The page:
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Cloud savings in the real world

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As cloud providers compete to slash prices and make cloud computing an attractive option for all, businesses remain under pressure to reduce capital and IT expenses.
A move to the cloud appears to be the Holy Grail, and with cloud prices dropping it should be good news for everyone. Yet many organisations find themselves wondering why these savings aren’t showing on their bottom lines, says Grant Morgan, Cloud GM at Dimension Data.

South African organisations are affected by the same evolving global trends – where today’s IT is less about buying and owning hardware, and more about how to use technology as a business enabler. Cloud-based services can help drive innovation and improve productive efficiency, yet for many the key challenge is how to translate global cloud savings into real-world use scenarios.

Strategy and pay off
Ageing infrastructures and performance issues are driving business’ need to centralise IT and cut costs. In the search for alternative solutions, a move to the cloud – where an internet connection is all you need – is hugely appealing.

By offering a strategically viable substitute to traditional IT models, cloud services can offer greater solution choices across all infrastructure layers to help organisations achieve their goals of greater business agility, lower risk and reduced costs through utility-based pricing models.

The benefits start with removing fixed IT costs, which enables businesses to match IT spending with consumption, while ensuring the correct capacity at the right time. Through variable costs, organisations are able to bank cloud cost savings immediately. This, rather than being locked into escalating price hosting models – where cost reductions are often only seen three to five years later on contract renewal.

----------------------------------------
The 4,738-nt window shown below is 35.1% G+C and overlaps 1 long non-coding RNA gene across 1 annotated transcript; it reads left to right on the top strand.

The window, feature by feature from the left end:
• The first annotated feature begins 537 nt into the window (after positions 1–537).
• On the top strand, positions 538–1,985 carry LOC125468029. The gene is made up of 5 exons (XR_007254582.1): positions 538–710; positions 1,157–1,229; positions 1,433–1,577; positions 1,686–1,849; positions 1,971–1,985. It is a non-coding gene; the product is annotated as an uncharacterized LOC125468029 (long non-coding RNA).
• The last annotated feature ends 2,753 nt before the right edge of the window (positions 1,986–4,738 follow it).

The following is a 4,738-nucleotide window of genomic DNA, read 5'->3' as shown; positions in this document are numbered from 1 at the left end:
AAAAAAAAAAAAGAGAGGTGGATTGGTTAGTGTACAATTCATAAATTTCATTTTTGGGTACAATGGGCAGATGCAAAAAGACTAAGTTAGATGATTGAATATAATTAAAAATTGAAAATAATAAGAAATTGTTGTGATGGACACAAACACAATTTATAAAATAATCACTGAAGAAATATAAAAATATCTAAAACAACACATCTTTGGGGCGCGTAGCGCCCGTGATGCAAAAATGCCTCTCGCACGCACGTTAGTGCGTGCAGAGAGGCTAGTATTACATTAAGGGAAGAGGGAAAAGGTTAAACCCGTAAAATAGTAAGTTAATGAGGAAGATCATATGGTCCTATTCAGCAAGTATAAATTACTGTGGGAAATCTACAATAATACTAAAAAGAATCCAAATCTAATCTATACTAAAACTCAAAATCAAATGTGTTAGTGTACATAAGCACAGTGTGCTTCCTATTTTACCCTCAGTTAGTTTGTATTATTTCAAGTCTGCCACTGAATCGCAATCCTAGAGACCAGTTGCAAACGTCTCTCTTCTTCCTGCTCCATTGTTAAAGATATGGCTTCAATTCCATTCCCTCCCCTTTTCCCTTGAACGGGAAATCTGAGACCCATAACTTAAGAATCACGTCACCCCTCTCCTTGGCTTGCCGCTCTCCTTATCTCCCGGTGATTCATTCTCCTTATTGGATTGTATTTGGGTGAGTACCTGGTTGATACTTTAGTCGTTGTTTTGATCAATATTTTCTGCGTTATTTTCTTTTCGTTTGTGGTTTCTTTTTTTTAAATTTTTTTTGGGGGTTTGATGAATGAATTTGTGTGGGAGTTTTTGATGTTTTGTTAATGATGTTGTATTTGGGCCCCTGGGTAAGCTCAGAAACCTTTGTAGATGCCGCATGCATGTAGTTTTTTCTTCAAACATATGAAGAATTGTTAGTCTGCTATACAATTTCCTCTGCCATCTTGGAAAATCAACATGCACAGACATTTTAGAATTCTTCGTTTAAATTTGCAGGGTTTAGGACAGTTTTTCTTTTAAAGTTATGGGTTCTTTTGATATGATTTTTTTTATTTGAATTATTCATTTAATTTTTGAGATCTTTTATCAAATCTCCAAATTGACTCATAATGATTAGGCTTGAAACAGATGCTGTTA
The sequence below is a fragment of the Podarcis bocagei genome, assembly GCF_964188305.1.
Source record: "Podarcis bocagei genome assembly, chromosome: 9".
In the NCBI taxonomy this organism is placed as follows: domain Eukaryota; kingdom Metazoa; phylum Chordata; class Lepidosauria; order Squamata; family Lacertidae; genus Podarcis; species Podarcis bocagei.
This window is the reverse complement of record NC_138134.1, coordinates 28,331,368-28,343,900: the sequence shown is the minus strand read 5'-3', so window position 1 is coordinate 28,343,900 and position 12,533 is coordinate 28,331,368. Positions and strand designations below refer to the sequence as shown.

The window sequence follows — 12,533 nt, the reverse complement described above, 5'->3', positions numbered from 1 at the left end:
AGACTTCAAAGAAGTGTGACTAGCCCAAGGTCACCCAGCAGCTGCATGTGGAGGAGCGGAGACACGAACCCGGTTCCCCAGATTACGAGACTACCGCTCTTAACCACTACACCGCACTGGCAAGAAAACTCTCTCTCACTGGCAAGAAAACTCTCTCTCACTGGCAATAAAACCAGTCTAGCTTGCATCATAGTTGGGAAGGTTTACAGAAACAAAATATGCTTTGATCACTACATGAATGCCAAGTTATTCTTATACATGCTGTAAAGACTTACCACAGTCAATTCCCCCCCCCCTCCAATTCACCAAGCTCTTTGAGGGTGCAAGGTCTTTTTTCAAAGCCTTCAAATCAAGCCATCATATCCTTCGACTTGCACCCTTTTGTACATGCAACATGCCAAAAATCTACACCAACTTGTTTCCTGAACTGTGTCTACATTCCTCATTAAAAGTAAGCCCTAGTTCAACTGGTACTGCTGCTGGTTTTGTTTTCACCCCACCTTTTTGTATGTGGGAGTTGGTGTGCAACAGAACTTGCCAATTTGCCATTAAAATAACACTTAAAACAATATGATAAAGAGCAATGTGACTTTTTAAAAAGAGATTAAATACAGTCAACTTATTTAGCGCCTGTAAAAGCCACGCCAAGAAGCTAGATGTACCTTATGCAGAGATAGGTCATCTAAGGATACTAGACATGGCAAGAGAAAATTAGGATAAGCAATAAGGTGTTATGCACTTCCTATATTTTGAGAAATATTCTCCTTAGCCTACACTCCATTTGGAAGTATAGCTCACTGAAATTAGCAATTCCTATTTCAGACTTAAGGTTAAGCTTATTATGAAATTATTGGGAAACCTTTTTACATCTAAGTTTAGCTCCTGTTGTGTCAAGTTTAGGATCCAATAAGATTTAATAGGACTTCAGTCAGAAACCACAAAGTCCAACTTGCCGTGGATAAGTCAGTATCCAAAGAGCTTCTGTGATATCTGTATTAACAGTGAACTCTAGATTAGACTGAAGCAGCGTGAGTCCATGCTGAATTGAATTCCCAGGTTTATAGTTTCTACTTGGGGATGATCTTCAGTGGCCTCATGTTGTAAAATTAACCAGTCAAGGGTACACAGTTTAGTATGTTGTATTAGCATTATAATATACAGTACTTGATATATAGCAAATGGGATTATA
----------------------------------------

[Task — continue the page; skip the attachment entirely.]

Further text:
But it’s only when you combine the benefits of a pay-as-you-use consumption model with right size and right time concepts that you’ll really see a move to cloud pay off. Practically, it means looking for ways to extract savings through reducing the costs of existing IT systems and driving innovation to promote growth.

Right size. Right time.
The first step begins with shifting IT expenses from capital to operating expenditure. By limiting capex below depreciation, you’re able to target your investments to improve cash flow and working capital, to ensure IT is no longer on the balance sheet.
The second step focuses on containing group IT service costs. Through right timing and right sizing, you’re able to benefit from cost savings secured by your service provider’s large scale buying power. Simply put, variable per hour costs are much cheaper, when you use cloud IT services as and when you need them.

Right sizing and right timing – enables you to switch off or downscale servers in quiet times, and deploy them when your project needs them – just in time. Automated server shut downs and start-ups can be easily set up, which means you only pay for them when you use them. For example, why pay for test systems capacity over the weekend when your developers are not working on the platform?

This means you’re not overprovisioning, or wasting time or money by paying for something before you actually need it. For seasonal business owners, this ability to scale systems up and down in line with peak periods can add up to a huge saving.

To extract even more cloud savings, the concepts of right sizing and right timing extend to the following opportunity areas:

Testing and development